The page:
Here’s your chance to help us focus in on your favorite natural wonders. We are asking you to send us those amazing photos that you have taken in America’s backyard, your national forests and grasslands. These are the things that make outdoor adventures memorable, and the Forest Service wants to share in those memories.
WASHINGTON, D.C., JUNE 28, 2016 AT 12:45 PM EDT - Today, the U.S. Forest Service (USFS) and the Natural Resources Conservation Service (NRCS) announced a new partnership with the American Forest Foundation (AFF), and a combined $5 million initial investment, to address catastrophic wildfire risk across 3.5 million acres of private land in order to protect water supplies for Western communities.
Trees do plenty of work to sequester carbon on their own, but many forests are not as healthy as they should be due to fire suppression and climate change. This can leave trees vulnerable to large scale insect damage, fire or drought, and much of the carbon stored by forests is lost to the atmosphere as trees die.
Drought, especially prolonged or severe drought, can be a major stress in forest ecosystems. Drought can kill trees directly or indirectly through insect attack or wildfire. Both of which are more likely to occur during drought.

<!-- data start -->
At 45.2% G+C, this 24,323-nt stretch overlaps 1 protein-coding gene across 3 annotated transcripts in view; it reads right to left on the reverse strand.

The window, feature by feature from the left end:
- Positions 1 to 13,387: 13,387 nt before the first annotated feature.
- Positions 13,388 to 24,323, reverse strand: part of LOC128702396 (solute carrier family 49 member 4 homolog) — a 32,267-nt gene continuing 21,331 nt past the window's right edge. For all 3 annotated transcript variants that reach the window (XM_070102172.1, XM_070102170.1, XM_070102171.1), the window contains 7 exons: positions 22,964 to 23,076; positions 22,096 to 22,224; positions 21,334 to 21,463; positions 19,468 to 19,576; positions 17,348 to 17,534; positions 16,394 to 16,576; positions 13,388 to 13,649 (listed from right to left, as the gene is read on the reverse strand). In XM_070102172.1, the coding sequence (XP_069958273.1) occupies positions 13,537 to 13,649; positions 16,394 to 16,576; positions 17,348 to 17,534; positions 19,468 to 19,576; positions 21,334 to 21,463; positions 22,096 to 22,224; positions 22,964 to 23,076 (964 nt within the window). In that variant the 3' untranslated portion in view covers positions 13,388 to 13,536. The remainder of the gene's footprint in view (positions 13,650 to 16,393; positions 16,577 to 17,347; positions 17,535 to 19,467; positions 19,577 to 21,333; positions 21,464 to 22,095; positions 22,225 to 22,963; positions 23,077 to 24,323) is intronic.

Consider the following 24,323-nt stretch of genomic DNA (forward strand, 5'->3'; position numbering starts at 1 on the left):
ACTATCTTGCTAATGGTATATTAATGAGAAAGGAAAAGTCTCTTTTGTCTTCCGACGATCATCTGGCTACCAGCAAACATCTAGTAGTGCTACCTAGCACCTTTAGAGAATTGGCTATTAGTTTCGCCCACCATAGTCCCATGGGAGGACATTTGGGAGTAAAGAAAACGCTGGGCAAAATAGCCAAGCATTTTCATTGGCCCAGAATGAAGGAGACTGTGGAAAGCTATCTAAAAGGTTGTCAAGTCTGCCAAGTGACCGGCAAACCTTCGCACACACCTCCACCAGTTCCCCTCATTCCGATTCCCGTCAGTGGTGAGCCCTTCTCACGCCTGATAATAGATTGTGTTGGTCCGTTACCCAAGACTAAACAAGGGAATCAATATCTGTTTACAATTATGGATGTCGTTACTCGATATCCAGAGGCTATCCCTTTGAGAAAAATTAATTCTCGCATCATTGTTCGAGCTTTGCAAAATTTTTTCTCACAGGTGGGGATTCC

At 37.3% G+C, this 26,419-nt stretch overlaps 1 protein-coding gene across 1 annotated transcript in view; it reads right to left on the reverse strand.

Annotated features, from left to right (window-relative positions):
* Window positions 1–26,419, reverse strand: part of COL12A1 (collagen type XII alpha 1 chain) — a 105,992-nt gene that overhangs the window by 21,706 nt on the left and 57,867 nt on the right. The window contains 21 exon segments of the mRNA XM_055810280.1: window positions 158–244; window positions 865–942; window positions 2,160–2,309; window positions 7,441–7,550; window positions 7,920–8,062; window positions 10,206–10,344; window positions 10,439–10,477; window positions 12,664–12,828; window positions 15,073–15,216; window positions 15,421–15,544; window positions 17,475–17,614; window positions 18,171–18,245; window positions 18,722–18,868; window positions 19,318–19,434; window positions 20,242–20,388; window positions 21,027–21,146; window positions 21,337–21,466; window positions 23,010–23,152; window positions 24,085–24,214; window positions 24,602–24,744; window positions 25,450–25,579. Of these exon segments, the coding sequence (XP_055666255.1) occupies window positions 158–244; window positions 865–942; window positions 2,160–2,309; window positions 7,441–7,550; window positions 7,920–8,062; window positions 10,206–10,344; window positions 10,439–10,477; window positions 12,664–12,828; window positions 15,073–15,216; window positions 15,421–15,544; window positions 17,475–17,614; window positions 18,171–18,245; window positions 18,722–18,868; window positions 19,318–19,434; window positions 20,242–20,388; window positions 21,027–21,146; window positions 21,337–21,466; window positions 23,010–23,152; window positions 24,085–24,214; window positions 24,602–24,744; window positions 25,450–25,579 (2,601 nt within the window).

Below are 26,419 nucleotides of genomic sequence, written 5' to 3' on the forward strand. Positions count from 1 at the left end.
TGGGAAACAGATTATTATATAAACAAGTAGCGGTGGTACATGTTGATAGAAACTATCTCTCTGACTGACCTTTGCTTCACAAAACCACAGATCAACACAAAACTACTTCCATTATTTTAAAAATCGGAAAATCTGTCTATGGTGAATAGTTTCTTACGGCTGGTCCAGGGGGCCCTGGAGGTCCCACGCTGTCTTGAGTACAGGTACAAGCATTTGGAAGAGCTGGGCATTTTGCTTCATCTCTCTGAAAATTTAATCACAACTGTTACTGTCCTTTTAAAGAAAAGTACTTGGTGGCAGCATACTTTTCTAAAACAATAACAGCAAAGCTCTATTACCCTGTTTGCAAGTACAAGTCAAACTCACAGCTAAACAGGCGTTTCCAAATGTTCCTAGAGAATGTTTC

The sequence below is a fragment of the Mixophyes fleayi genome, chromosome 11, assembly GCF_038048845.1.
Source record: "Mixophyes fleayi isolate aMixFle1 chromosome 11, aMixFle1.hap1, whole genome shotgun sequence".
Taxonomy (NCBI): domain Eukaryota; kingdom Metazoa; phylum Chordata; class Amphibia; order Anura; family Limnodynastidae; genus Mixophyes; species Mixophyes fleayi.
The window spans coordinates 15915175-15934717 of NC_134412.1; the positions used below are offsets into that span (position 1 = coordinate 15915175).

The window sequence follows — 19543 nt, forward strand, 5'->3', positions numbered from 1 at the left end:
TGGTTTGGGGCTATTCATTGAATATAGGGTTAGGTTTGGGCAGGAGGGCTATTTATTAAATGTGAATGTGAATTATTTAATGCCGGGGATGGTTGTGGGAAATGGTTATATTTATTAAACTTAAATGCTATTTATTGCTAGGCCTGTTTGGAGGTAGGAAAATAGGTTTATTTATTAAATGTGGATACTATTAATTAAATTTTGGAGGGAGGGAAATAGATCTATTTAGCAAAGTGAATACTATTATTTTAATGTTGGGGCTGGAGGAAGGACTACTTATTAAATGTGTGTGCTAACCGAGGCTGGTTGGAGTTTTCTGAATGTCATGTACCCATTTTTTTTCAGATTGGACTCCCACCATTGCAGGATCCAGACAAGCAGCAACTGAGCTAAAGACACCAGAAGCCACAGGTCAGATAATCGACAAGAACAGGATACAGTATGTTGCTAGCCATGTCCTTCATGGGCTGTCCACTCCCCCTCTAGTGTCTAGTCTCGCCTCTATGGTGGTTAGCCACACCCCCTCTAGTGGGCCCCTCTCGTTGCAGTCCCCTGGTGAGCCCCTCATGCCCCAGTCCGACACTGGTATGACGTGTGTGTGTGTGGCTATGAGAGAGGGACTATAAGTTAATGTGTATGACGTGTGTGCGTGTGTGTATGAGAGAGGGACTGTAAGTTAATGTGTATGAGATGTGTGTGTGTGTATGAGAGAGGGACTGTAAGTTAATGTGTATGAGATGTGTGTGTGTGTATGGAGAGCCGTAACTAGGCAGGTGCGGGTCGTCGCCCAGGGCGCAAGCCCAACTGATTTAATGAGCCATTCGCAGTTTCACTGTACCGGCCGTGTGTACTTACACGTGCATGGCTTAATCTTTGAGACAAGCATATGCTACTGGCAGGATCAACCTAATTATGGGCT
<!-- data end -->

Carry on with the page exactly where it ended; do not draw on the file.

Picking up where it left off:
John Parrotta, the national program leader for international science issues in Forest Service Research and Development, is a co-author of “Forests, Trees and Landscapes for Food Security and Nutrition: A Global Assessment Report” recently released by the International Union of Forest Research Organizations, or “IUFRO.” The report says that although conventional agriculture will remain the major source of food for people around the globe, the link between forests and food production and nutrition could be a key to ending world hunger.